Dr. Schechter says “Your dog must be kept calm and quiet after surgery to allow the incision to heal properly. If your dog jumps, climbs stairs, or is too active after surgery, it can cause the incision to open, leading to infection or other complications. It is vital to keep your dog confined to a small area and limit its activity for at least two weeks after surgery.”

Dr. Wigfall explains that “Too much activity can cause inflammation of the surgical site, this can lead to sutures coming loose or infection taking hold. If there is an infection, a course of antibiotics is needed.

Inflammatory responses can delay wound healing or worse lead to break down of the surgical site, and prolapse of internal organs (particularly in females which can be life-threatening)

If a second surgery is needed, it is often more expensive than a spay or neuter as vets heavily discount these procedures for the promotion of animal welfare. If surgery is needed at an after-hours clinic, it can cost thousands of dollars.”

Are there alternatives to spaying and neutering a dog?

There are a few options if you decide not to spay or neuter your dog.

Alternatives to spaying female dogs

  • Keep your female dog isolated during her heat cycles
  • Hysterectomy for female dogs removes the uterus but leaves the ovaries intact
  • Tubal ligation

Alternatives to neutering male dogs

  • Keep your dog away from intact females during their heat cycles
  • Vasectomy sterilizes a male dog while sparing testosterone. Dr. Schechter explains that “A portion of the spermatic cord is cut during a vasectomy to stop the flow of sperm from the testicles. After this treatment, the dog will still be hormonally masculine and wish to mate.”

About the contributing vets

Thank you to these vets that helped me bring you the facts about spaying and neutering your dog.

Dr. Alex Schechter, DVM

Dr. Alex Schechter, DVM, is a renowned vet, pursuing a career in animal medicine, Dr. Schechter earned his Doctorate in Veterinary Medicine from Michigan State University College of Veterinary Medicine. Dr. Schechter joined the team at Pure Paws of Hell’s Kitchen. He is currently working in his veterinary hospital, Burrwood Veterinary, driven by his love for animals and offering pet care services, including urgent care, wellness care, and personalized care for pets.

Dr. Corinne Wigfall

Dr. Corinne Wigfall, BVMBVS(Hons) BVMedSci(Hons)
A veterinary spokesperson for SpiritDog Training. Cori graduated from University of Nottingham, U.K, in 2014 and lives in New Zealand. Cori has worked with all animals big and small over the years. Currently, she splits her time between writing and working as an emergency care veterinarian.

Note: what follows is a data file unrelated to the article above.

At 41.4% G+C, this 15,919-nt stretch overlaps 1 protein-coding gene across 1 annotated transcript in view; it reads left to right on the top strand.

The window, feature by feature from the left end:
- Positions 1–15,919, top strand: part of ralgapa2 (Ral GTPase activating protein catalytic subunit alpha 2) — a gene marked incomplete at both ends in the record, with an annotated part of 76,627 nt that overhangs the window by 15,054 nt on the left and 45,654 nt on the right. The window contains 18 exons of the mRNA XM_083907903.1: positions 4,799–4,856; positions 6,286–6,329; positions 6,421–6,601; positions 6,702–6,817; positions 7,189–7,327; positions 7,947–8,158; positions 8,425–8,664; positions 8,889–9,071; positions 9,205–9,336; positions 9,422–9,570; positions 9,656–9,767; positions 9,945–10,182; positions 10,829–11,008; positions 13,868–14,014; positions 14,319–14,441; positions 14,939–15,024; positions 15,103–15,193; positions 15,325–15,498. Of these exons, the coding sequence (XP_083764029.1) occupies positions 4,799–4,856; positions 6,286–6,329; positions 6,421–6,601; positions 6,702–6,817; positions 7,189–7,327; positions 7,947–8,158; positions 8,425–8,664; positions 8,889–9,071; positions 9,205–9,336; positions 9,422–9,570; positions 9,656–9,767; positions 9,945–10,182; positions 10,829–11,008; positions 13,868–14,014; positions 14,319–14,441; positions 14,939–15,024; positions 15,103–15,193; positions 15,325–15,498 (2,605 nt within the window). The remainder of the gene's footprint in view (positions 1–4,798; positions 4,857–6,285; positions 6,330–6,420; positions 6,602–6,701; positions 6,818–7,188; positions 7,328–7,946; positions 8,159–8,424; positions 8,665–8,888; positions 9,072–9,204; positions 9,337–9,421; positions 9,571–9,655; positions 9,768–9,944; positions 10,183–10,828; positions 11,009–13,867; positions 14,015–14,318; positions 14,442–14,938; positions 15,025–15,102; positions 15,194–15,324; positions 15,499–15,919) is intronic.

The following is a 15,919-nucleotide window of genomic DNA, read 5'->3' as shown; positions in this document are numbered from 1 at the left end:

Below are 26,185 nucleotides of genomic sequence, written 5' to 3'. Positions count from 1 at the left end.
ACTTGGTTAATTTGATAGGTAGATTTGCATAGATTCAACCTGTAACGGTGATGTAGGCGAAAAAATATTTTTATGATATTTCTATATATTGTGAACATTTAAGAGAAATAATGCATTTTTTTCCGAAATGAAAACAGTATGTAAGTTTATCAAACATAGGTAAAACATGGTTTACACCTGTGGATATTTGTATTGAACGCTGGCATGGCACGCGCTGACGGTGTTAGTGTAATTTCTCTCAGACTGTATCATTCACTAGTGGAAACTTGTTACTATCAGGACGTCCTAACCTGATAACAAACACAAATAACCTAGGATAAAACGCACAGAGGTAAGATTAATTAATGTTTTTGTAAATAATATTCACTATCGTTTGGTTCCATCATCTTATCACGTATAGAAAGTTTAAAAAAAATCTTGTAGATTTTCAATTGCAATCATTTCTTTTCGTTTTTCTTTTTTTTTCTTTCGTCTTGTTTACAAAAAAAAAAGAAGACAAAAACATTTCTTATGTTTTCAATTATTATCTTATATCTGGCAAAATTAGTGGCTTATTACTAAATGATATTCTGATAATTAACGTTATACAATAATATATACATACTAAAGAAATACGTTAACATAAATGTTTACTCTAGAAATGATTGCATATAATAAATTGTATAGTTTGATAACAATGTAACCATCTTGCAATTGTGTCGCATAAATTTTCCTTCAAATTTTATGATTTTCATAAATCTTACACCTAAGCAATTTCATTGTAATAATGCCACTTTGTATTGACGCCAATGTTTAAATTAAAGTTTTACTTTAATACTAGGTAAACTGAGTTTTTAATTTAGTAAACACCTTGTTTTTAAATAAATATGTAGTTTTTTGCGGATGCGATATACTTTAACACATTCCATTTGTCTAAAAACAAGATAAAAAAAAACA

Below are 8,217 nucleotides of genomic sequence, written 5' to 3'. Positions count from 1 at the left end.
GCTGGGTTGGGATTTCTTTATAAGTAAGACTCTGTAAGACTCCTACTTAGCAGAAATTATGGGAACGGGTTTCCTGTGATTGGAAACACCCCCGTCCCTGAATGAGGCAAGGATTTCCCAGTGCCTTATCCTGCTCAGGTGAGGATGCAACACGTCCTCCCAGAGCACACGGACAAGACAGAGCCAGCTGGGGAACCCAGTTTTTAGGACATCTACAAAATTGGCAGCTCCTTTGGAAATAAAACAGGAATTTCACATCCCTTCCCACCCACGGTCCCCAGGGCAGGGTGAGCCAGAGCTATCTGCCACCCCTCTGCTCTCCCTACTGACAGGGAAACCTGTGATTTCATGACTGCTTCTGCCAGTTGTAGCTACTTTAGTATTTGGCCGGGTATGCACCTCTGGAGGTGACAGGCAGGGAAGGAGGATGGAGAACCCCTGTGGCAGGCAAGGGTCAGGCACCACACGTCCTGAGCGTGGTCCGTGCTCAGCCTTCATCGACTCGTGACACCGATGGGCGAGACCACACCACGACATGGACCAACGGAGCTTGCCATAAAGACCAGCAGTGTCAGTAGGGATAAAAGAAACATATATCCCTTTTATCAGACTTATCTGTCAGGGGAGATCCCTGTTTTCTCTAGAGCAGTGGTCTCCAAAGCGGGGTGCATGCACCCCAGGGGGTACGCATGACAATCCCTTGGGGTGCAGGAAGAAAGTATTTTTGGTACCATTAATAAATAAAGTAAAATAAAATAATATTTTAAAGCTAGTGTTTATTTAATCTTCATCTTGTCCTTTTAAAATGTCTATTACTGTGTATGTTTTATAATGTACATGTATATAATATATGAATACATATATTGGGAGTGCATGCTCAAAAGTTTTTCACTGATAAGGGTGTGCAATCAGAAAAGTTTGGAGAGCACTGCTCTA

If you have the choice to spay or neuter your dog, will you wait until they are older? Remember, we are all learning together.

We trust our vets to treat our pets with the utmost respect and care. But they only know what they learned in vet school. It’s our responsibility to research and look at the evidence and decide what is best for our dog.

What’s Next?

About the Author

Debi McKee

Debi McKee is the expert behind Rescue Dogs 101 where she guides you in your journey of adopting and raising a rescue dog every step of the way. She is a mom of 3 human kids and 4 dogs and volunteers for a local dog rescue and Humane Society. Click here for more about Debi and her passion for helping you and your dog.

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  1. Regardless of whether or not you have them spayed and neutered, if you do have animals it is your responsibility to take care of them. For those who are unprepared for this task, they should not get animals in the first place.

  2. Debi, it’s great to know that spaying a female dog can lower the risk of her developing mammary tumors and stop her from having her period every six months. My boyfriend and I just adopted a female German Shepherd a few months ago, and she already stained our sofa with her bloody vaginal discharge. Perhaps it would be beneficial for everyone in the house, plus cost-effective since we no longer have to buy doggy diapers, if we have her spayed by a reputable veterinarian. Thanks for this!

  3. My husband and I just got our first dog, and we want to get her fixed right away. Your article had some great information regarding this, and I liked how you said if we have a female dog, which we do, getting her spayed can greatly lower the risk of her getting mammary tumors. Thanks; we’ll keep this in mind when fixes our dog.

  4. I really appreciate it when you mentioned that most dogs in shelters get spayed or neutered before you could adopt them. Not only would these procedures prevent dogs from unnecessarily breeding in the shelter, these would also assure foster homes of healthier dogs. My younger brother is planning to adopt a puppy for his birthday and this would be a nice bit of info that I could share to him!